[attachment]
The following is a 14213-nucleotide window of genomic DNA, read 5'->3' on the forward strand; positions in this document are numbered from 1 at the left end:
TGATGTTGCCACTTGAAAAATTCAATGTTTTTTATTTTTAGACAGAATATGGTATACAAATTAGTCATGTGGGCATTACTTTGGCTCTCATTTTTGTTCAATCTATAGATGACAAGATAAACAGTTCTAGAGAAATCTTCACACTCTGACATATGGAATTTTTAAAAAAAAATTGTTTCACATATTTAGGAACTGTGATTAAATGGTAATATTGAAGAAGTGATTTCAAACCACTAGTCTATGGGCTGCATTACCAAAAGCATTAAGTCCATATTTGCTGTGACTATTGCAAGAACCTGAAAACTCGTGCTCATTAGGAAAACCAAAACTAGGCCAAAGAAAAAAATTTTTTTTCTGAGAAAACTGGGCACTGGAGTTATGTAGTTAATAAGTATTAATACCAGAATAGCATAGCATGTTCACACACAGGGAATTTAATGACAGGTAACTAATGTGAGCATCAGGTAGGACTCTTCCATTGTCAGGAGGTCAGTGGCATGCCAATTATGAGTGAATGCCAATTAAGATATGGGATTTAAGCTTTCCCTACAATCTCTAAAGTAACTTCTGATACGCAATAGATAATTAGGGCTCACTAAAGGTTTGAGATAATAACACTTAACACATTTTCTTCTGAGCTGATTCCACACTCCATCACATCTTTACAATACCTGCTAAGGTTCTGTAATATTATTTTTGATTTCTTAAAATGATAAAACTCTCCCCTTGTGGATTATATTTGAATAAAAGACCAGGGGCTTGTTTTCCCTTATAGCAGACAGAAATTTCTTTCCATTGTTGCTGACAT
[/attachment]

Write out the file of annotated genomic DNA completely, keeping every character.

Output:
The following is a 14213-nucleotide window of genomic DNA, read 5'->3' on the forward strand; positions in this document are numbered from 1 at the left end:
TGATGTTGCCACTTGAAAAATTCAATGTTTTTTATTTTTAGACAGAATATGGTATACAAATTAGTCATGTGGGCATTACTTTGGCTCTCATTTTTGTTCAATCTATAGATGACAAGATAAACAGTTCTAGAGAAATCTTCACACTCTGACATATGGAATTTTTAAAAAAAAATTGTTTCACATATTTAGGAACTGTGATTAAATGGTAATATTGAAGAAGTGATTTCAAACCACTAGTCTATGGGCTGCATTACCAAAAGCATTAAGTCCATATTTGCTGTGACTATTGCAAGAACCTGAAAACTCGTGCTCATTAGGAAAACCAAAACTAGGCCAAAGAAAAAAATTTTTTTTCTGAGAAAACTGGGCACTGGAGTTATGTAGTTAATAAGTATTAATACCAGAATAGCATAGCATGTTCACACACAGGGAATTTAATGACAGGTAACTAATGTGAGCATCAGGTAGGACTCTTCCATTGTCAGGAGGTCAGTGGCATGCCAATTATGAGTGAATGCCAATTAAGATATGGGATTTAAGCTTTCCCTACAATCTCTAAAGTAACTTCTGATACGCAATAGATAATTAGGGCTCACTAAAGGTTTGAGATAATAACACTTAACACATTTTCTTCTGAGCTGATTCCACACTCCATCACATCTTTACAATACCTGCTAAGGTTCTGTAATATTATTTTTGATTTCTTAAAATGATAAAACTCTCCCCTTGTGGATTATATTTGAATAAAAGACCAGGGGCTTGTTTTCCCTTATAGCAGACAGAAATTTCTTTCCATTGTTGCTGACAT